Researchers develop novel, non-invasive cancer therapy using targeted single-walled carbon nanotubes
A staggering 1.7 million persons in the United States will be diagnosed with cancer in 2016, with 600,000 cases ending in death. University of Oklahoma researchers have collaborated to design a novel, non-invasive cancer therapy that could eliminate tumors without affecting the healthy cells in the body.
The cancer therapy targets specific cancer cells using single-walled carbon nanotubes that bind directly to the tumor, then are heated with near-infrared light. The OU photothermal therapy is most effective against shallow or surface tumors in breast, bladder, esophageal and melanoma cancers, without the adverse side effects of chemotherapy, radiation or surgery.
Dr. Stegall’s Comments: This research is consistent with what we have seen in alternative cancer treatment for decades, which is that cancer cells are susceptible to both heat and light. Heat, whether given as localized hyperthermia, whole-body hyperthermia, or radiation, has been shown to disrupt the energy production in some (but not all) forms of cancer. Likewise, certain wavelengths of light on the spectrum also seem to disrupt cancer cells’ activity. Treatments which show encouraging results while also being safe and non-toxic are winners in my book! As always, my caveat is that none of these treatments should be stand-alone therapies, but rather part of an overall integrative protocol which utilizes multiple tools in our toolbox.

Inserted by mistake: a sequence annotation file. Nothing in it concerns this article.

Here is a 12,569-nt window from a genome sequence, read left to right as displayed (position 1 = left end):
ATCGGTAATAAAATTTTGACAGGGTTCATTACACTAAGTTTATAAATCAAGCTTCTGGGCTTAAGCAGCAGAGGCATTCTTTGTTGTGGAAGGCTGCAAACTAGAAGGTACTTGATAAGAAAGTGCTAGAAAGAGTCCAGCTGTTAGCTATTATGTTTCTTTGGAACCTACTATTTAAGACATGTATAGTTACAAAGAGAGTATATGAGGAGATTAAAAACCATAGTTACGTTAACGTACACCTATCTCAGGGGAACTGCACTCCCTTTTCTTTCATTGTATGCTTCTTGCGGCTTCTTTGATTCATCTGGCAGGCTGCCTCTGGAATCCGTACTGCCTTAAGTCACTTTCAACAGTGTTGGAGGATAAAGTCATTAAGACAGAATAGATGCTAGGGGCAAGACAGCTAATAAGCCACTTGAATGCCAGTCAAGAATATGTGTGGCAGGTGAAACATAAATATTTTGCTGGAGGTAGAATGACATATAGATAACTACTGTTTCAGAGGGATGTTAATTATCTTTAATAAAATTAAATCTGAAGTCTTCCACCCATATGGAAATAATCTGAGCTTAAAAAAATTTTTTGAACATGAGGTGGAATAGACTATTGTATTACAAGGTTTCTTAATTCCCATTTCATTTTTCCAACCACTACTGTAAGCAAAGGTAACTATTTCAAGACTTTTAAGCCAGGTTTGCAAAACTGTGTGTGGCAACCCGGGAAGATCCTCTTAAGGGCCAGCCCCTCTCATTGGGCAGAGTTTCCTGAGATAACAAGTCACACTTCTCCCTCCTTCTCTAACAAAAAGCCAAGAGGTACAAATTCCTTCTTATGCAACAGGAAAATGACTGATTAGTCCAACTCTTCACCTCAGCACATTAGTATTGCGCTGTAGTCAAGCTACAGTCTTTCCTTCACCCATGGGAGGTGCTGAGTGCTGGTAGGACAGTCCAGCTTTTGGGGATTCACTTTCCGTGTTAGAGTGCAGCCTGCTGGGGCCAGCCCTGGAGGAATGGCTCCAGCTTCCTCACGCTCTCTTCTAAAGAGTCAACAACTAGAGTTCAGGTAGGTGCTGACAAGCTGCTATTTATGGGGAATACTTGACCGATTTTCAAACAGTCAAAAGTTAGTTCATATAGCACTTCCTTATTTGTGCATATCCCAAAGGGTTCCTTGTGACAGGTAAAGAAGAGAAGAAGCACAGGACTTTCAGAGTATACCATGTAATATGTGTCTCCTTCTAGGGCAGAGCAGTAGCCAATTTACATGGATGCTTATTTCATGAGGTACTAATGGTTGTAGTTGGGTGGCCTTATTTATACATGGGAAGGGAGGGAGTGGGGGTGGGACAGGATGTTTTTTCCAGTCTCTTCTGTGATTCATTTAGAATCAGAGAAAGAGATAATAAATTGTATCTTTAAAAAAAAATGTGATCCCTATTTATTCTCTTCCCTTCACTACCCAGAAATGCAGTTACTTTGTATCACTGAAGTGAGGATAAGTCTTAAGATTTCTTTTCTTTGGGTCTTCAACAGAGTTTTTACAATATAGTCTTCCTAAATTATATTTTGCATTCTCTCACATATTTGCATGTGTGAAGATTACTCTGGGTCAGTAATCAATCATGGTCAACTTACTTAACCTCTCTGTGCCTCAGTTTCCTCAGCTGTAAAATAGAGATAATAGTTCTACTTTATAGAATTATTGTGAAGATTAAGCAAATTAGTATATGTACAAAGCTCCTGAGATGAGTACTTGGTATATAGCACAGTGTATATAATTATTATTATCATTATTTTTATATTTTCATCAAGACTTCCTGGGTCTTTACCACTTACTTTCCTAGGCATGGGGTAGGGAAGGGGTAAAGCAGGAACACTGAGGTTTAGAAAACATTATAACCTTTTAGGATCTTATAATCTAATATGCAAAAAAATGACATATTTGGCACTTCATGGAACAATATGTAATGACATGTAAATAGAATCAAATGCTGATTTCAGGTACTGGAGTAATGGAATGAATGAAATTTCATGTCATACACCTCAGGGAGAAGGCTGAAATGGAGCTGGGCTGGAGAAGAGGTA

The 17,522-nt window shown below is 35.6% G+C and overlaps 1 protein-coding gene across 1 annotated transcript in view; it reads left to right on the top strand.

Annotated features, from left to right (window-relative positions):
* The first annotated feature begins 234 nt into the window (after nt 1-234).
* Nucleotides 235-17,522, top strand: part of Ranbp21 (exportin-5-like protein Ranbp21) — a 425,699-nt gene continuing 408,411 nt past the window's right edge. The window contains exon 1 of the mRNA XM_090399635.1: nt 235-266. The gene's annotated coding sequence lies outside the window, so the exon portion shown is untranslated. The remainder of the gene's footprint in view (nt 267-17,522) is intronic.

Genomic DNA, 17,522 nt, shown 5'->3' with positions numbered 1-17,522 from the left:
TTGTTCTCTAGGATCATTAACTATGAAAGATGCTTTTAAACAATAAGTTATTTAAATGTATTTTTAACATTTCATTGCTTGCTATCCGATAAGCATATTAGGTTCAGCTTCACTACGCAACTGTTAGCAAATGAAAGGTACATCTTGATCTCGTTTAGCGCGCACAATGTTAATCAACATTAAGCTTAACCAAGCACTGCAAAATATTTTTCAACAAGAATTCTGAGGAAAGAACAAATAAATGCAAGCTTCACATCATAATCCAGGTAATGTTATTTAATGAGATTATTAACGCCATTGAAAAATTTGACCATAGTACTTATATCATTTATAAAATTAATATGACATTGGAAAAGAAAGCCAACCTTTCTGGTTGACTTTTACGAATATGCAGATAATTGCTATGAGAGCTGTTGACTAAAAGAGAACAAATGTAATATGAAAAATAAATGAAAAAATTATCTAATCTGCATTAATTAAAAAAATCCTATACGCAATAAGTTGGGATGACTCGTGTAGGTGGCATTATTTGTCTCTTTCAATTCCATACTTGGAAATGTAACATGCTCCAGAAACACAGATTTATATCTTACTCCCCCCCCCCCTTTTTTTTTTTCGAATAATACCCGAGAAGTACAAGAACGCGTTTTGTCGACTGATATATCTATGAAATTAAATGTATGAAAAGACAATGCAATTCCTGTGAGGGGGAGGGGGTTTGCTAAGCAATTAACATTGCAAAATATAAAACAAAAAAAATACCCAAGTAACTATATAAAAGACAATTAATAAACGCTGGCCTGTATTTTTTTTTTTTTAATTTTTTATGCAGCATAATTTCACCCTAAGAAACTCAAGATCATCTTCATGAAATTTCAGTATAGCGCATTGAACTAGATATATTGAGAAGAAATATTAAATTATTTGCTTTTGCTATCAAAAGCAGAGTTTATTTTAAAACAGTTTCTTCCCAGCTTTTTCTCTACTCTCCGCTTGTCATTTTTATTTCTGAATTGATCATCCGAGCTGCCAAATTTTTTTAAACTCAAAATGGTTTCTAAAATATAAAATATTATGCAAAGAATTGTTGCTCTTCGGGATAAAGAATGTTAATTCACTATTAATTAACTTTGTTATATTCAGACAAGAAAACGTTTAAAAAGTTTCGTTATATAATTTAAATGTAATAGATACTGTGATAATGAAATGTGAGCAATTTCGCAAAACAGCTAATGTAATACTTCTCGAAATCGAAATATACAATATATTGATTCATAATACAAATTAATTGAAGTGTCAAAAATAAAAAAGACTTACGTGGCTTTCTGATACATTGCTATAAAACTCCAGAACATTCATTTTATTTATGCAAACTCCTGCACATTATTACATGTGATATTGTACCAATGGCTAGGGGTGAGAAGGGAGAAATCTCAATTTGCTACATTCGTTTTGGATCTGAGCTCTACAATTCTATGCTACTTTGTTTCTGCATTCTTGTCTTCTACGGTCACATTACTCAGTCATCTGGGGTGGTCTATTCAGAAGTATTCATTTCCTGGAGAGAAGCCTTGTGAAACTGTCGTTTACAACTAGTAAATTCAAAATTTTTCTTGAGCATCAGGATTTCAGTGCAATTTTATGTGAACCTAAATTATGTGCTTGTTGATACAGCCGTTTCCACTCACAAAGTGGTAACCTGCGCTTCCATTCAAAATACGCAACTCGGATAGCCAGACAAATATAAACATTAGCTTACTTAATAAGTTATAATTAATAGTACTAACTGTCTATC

New Cancer Therapy: Food Poisoning?
Scientists at the Cancer Research Center and the University of Missouri have developed a nontoxic strain of Salmonella to penetrate and target cancer cells. Results from this study could lead to promising new treatments that actively target and control the spread of cancer.
Dr. Stegall’s Comments: Using a strain of bacteria to target cancer cells and help concentrate chemotherapy there is a novel approach. A delivery system such as this is very similar in concept to insulin potentiation therapy (IPT) which we do in my office. With IPT, we give insulin in a specific way which we believe better directs chemotherapy to the cancer cells we are targeting while sparing more of the healthy cells we want to protect.